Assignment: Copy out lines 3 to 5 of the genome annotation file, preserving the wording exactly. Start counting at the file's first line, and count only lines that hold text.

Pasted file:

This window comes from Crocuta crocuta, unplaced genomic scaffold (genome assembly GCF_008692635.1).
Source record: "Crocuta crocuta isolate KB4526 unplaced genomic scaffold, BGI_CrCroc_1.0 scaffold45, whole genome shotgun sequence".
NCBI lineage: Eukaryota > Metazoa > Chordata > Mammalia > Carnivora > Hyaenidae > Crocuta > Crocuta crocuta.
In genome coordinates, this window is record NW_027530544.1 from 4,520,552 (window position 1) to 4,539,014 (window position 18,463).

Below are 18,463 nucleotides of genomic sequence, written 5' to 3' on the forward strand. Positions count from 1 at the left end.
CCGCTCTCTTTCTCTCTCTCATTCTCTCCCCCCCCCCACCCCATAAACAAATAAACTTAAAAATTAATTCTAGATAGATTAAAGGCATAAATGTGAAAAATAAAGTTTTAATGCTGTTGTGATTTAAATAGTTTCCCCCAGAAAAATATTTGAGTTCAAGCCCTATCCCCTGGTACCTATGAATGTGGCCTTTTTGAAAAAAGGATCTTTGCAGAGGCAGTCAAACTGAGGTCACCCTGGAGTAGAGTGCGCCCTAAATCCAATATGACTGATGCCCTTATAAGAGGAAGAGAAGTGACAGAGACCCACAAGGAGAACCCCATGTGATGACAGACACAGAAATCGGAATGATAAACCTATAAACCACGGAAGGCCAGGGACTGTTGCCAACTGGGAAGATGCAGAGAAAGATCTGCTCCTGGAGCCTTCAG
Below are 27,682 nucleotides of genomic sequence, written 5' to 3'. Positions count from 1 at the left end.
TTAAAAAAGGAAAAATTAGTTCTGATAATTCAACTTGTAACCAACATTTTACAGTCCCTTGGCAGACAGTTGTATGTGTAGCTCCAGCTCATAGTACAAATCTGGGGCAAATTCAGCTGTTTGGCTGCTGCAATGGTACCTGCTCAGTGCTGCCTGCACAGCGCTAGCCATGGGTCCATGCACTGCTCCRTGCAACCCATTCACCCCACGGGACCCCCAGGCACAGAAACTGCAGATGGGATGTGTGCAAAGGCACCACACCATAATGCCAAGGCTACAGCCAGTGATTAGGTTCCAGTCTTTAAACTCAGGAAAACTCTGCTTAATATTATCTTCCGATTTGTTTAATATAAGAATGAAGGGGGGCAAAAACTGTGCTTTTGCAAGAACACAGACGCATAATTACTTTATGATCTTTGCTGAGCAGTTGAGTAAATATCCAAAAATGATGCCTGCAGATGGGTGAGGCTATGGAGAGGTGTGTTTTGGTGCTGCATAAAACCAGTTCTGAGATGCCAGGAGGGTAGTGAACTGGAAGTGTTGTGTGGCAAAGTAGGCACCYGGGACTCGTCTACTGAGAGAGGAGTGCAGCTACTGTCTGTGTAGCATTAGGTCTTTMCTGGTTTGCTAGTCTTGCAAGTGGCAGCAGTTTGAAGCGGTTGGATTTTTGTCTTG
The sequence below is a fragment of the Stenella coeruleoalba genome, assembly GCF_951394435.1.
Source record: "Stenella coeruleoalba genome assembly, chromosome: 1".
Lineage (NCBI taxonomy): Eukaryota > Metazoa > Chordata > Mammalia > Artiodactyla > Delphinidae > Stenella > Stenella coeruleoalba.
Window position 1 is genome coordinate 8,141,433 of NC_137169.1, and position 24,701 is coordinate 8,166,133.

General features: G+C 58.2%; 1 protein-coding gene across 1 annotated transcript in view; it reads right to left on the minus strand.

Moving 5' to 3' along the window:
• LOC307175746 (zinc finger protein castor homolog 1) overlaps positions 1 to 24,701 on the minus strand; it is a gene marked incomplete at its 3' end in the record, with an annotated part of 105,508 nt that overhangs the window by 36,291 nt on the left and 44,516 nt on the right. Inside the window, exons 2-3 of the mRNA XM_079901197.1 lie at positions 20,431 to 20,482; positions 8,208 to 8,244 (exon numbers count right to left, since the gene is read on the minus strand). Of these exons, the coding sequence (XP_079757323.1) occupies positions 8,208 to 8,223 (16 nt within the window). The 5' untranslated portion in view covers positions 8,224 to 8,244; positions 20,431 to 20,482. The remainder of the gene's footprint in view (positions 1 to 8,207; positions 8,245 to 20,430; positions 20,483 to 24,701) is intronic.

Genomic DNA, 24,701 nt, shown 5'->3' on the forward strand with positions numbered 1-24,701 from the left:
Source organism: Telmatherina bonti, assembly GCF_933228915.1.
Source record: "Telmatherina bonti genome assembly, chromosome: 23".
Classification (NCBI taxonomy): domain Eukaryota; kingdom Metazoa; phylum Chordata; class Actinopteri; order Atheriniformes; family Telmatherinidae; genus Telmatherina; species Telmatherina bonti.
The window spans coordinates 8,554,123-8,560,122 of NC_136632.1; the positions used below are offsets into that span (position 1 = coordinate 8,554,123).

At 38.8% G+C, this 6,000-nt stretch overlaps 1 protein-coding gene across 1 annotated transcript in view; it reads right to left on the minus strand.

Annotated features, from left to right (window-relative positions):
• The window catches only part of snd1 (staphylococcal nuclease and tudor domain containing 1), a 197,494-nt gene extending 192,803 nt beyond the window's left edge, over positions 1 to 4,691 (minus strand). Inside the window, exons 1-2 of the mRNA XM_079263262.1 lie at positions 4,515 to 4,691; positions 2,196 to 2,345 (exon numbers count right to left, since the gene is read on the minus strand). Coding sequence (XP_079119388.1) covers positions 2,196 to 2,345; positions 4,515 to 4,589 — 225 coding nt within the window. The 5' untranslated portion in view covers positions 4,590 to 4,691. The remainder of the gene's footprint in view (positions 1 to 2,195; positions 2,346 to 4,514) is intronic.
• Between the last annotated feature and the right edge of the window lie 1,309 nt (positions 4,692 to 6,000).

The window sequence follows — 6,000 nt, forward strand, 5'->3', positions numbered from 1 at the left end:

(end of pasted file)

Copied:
NCBI lineage: Eukaryota > Metazoa > Chordata > Mammalia > Carnivora > Hyaenidae > Crocuta > Crocuta crocuta.
In genome coordinates, this window is record NW_027530544.1 from 4,520,552 (window position 1) to 4,539,014 (window position 18,463).

Below are 18,463 nucleotides of genomic sequence, written 5' to 3' on the forward strand. Positions count from 1 at the left end.